One of the biggest reasons your ads suck is you probably just thrown in broad match keywords which can give you a whole of traffic…that probably won’t convert.
Here are all of the keyword match types you can use when adding keywords in Google Ads:
- Broad Match: includes synonyms, misspellings, related searches, and relevant variations
- Exact Match: includes exact terms and very close variations
- Phrase Match: includes phrases and close variations
- Broad Match Modifier: includes the modified term or close synonymous in any order
Here is a little more information about each keyword match type:
This Search: PPC software
Returns: pay per click software free trial
This Search: [PPC sofware]
Returns: PPC software
This Search: “PPC sofware”
Returns: buy PPC software
Broad Match Modifier
This Search: +business +ppc +software
Returns: PPC software for business
So now that you know about fixing your keywords, its time to fix your sucky ads now.
Your Ads Suck
The ad is what people see when they search for certain queries on Google Search.
One of the main reasons your Google Ads suck is probably because your ads are terrible. This lowers your CTR, making it cost higher per click and sending you less traffic (and sales).
Your ads should be targeted at the keyword and very close to the target keyword. The ad should contain a call-to-action, extensions and other things that can make your ad stand out above the rest.
Here are some ways to increase your ad CTR:
There are currently a number of extensions you can use to make your ad stand out more resulting in more impressions and clicks.
- Sitelink Extensions
- Location Extensions
- Structured Snippet Extensions
- Call Extensions
- Message Extensions
- App Extensions
- Callout Extensions
- Price Extensions
- Promotion Extensions
Adding as many of these extensions as possible will help your add stand out more as well as provide more information to the searcher.
Since you pay per click, it’s a good idea to have the most amount of information upfront to reduce people clicking and leaving when they found out the price is too high, for example.
Include your price in callout extensions and use sitelink extensions to link to your different packages or tiers.
Here is an example of a site using sitelinks to take over a large portion of the SERPs (search engine results pages).
For software companies, the price, message, callout, and promotion extensions are perfect for creating an ad that pulls in new customers with ease.
Add special characters
Using non-alphanumeric characters in your ads can help draw peoples eyes to your ad first.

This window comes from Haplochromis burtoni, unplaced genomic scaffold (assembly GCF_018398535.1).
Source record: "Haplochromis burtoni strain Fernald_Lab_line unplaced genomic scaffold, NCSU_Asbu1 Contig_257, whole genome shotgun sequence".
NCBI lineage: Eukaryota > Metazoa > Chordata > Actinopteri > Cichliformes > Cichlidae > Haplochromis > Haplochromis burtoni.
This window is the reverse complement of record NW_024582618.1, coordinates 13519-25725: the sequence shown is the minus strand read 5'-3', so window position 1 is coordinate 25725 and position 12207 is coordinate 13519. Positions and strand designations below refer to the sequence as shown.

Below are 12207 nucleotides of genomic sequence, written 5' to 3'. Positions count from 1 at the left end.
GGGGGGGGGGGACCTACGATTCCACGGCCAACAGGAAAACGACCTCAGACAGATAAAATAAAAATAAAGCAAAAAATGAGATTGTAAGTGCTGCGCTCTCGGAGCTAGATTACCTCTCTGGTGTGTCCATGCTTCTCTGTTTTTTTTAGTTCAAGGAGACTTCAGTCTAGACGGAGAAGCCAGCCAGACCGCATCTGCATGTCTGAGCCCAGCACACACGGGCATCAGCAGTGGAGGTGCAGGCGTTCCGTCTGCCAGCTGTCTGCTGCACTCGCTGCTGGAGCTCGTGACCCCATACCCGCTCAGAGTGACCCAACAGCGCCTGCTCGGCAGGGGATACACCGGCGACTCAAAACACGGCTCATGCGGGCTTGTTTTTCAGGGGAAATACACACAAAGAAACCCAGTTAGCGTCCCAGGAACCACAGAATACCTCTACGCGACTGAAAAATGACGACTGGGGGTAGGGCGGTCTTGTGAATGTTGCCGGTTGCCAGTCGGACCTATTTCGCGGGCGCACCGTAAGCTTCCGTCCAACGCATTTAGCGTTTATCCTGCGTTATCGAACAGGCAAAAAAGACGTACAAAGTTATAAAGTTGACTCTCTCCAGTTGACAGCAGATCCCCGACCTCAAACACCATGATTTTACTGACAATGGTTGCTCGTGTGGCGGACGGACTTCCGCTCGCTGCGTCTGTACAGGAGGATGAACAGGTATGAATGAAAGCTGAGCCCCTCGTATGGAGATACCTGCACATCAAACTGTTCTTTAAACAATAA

Try adding the following elements:
- +, |, #, $ symbols
Here is a great example of adding your pricing into your ad to increase conversion rate. You see how it draws your eye right to the price and then down the ad to the sitelinks below.
They are also taking advantage of sitelinks, location extensions, and price extensions.
Keyword in Title & Description
Lastly, it’s important to include the target keywords in your ad title and description.
You can see from the images above that Google will bold closely related keywords that match the query. Again, this helps your ad stand out more and catch the searchers eye.
Your Landing Page Sucks
Are you sending people straight to your home page? This can greatly decrease the performance of your ads.
A landing page is ideal for creating Google Ads that don’t suck.
When you send someone to your homepage you are giving them too much control of where they can go and what they can do.
With a landing page, the visitor can only engage our call to action or leave.
What is a call to action?
A call to action is something that instructs the user to take a specific action. It can be things like:
- Fill out a questionnaire
- Buy a Product
- Add contact information
- Download an Ebook
- Sign up for newsletter
- Join a Webinar
Landing pages also create a more targeted experience for the user clicking the ad. The landing page, ad, and keyword should be very close if not exactly the same.
If you are advertising “Purple Widget Wheels” your ad should contain “Purple Widget Wheels” and your landing page should say something like “Buy Purple Widget Wheels”. Of course, you would be targeted that exact keyword in Google.
At first, creating a landing page can seem like quite a feat, but there are some tools out there to create landing pages really easy:
Match your landing page to your brand and ad, making sure it’s very targeted to your specific ad. You can simply copy landing pages for each ad group or you can use dynamic text to use one landing page, that dynamically changes the text depending on the ad.
This will provide the best user experience for your user resulting in the highest Quality Score possible, reducing your CPC and increasing your clicks!